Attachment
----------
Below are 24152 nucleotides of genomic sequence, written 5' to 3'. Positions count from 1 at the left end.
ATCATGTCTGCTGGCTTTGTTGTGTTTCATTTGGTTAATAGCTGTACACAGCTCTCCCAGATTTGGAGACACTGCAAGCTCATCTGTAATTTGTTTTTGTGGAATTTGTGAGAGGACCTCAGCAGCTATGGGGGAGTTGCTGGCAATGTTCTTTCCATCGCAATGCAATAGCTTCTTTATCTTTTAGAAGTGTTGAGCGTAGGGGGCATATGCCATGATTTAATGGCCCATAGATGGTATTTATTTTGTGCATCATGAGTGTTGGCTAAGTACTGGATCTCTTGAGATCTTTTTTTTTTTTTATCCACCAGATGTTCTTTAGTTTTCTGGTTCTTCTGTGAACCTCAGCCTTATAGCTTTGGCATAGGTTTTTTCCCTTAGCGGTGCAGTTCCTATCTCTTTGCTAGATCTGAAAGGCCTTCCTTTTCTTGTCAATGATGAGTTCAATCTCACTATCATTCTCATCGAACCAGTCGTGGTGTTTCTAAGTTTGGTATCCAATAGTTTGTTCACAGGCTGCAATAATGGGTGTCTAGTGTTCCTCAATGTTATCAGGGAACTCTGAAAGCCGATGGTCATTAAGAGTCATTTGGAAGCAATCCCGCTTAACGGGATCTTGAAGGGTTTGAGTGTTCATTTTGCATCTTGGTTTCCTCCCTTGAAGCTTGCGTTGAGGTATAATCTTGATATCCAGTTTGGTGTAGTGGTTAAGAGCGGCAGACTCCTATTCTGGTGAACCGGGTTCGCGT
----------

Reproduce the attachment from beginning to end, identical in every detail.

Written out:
Below are 24152 nucleotides of genomic sequence, written 5' to 3'. Positions count from 1 at the left end.
ATCATGTCTGCTGGCTTTGTTGTGTTTCATTTGGTTAATAGCTGTACACAGCTCTCCCAGATTTGGAGACACTGCAAGCTCATCTGTAATTTGTTTTTGTGGAATTTGTGAGAGGACCTCAGCAGCTATGGGGGAGTTGCTGGCAATGTTCTTTCCATCGCAATGCAATAGCTTCTTTATCTTTTAGAAGTGTTGAGCGTAGGGGGCATATGCCATGATTTAATGGCCCATAGATGGTATTTATTTTGTGCATCATGAGTGTTGGCTAAGTACTGGATCTCTTGAGATCTTTTTTTTTTTTTATCCACCAGATGTTCTTTAGTTTTCTGGTTCTTCTGTGAACCTCAGCCTTATAGCTTTGGCATAGGTTTTTTCCCTTAGCGGTGCAGTTCCTATCTCTTTGCTAGATCTGAAAGGCCTTCCTTTTCTTGTCAATGATGAGTTCAATCTCACTATCATTCTCATCGAACCAGTCGTGGTGTTTCTAAGTTTGGTATCCAATAGTTTGTTCACAGGCTGCAATAATGGGTGTCTAGTGTTCCTCAATGTTATCAGGGAACTCTGAAAGCCGATGGTCATTAAGAGTCATTTGGAAGCAATCCCGCTTAACGGGATCTTGAAGGGTTTGAGTGTTCATTTTGCATCTTGGTTTCCTCCCTTGAAGCTTGCGTTGAGGTATAATCTTGATATCCAGTTTGGTGTAGTGGTTAAGAGCGGCAGACTCCTATTCTGGTGAACCGGGTTCGCGT